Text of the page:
This table gives you an idea of the different costs associated with these qualifications.  It is best to visit the IMA and AICPA websites for up-to-date fees.  



Entrance fees


$50-$200 (varies by state)

Exam fees

$460 for Part I and $460 for Part II

$210 for each of the four exams. A $75 registration fee is payable for each exam. 

Course materials

As per tuition provider fees

As per tuition provider fees

Membership fees

$45 - $260 (student-professional)

$50 - $500 (student - professional)

CPE - $1000 a year

To give you a rough idea of the total cost of CPA and CMA exams:

CMA - $3 000* over a 12 month period, with a completed bachelor’s degree

CPA - $4 500* over a 12 month period with a completed bachelor’s degree

*collected from various sites at the time of writing the article and includes the cost of a REVIEW COURSE which most students take to prepare for the exams.

Courtesy: Canva/GettyImages

Decision-Making Time

Choosing between CMA and CPA is a personal choice based on a variety of factors such as:

  • Long-term career goals
  • Industry focus
  • Geographic aspirations
  • Lifestyle and work-life balance
  • Time constraints
  • Cost considerations

Let’s take a deep dive into some of these considerations:

Long-term goals

Begin by reflecting on the type of work that resonates with you. If you're drawn to roles involving management accounting, financial analysis, and strategic decision-making, the CMA qualification could be the right fit. 

On the other hand, if you're intrigued by external reporting, auditing, taxation, and compliance matters, the CPA qualification might be more aligned with your interests.

Industry focus

CMAs often excel in industries such as manufacturing, technology, healthcare, and beyond. CPAs, with their comprehensive accounting skills, thrive in public accounting firms, corporate finance, government, and nonprofit organizations.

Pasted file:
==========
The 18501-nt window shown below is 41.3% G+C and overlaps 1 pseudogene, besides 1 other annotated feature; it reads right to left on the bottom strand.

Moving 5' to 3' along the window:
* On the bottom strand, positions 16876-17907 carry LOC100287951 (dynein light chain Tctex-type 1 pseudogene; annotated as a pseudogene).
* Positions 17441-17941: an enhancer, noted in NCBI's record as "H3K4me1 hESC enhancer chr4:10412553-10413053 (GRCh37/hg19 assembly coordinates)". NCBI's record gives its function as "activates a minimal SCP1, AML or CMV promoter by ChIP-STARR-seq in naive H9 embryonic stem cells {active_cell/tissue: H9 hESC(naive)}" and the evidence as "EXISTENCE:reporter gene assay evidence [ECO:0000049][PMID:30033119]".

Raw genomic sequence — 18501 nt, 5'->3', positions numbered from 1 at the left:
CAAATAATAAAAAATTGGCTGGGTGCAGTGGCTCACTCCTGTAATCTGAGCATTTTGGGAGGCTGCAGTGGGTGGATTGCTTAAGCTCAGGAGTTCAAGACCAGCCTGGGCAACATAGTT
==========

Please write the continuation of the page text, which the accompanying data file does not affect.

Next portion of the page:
Geographic aspirations

You may have your sights set on a particular country you want to work in.  If you want to work internationally, the US CMA qualification's global recognition might be appealing. CMAs are sought after by multinational corporations due to their proficiency in management accounting practices that transcend borders. 

On the other hand, if your career goals are primarily anchored in the United States, the CPA qualification holds significant value due to its deep-rooted presence in the US accounting landscape.

Lifestyle and work-life balance

CMAs may find themselves in management roles that require strategic thinking and decision-making, whereas CPAs might be involved in audit seasons or tax deadlines. Reflect on the work environment that resonates with your personal preferences and how each qualification's demands align with your desired work-life balance.

At this point, we’ve thrown everything at you regarding CMA and CPA.  If you haven’t been able to make a decision, perhaps these two qualifications are not quite what you’re looking for?  In that case, you can hop on over to our website and have a look at CIMA and ACCA as alternatives. 

If you have made your decision, go on over and take a look anyway. Don’t forget that your choice of tuition provider is going to make a big difference to your overall results.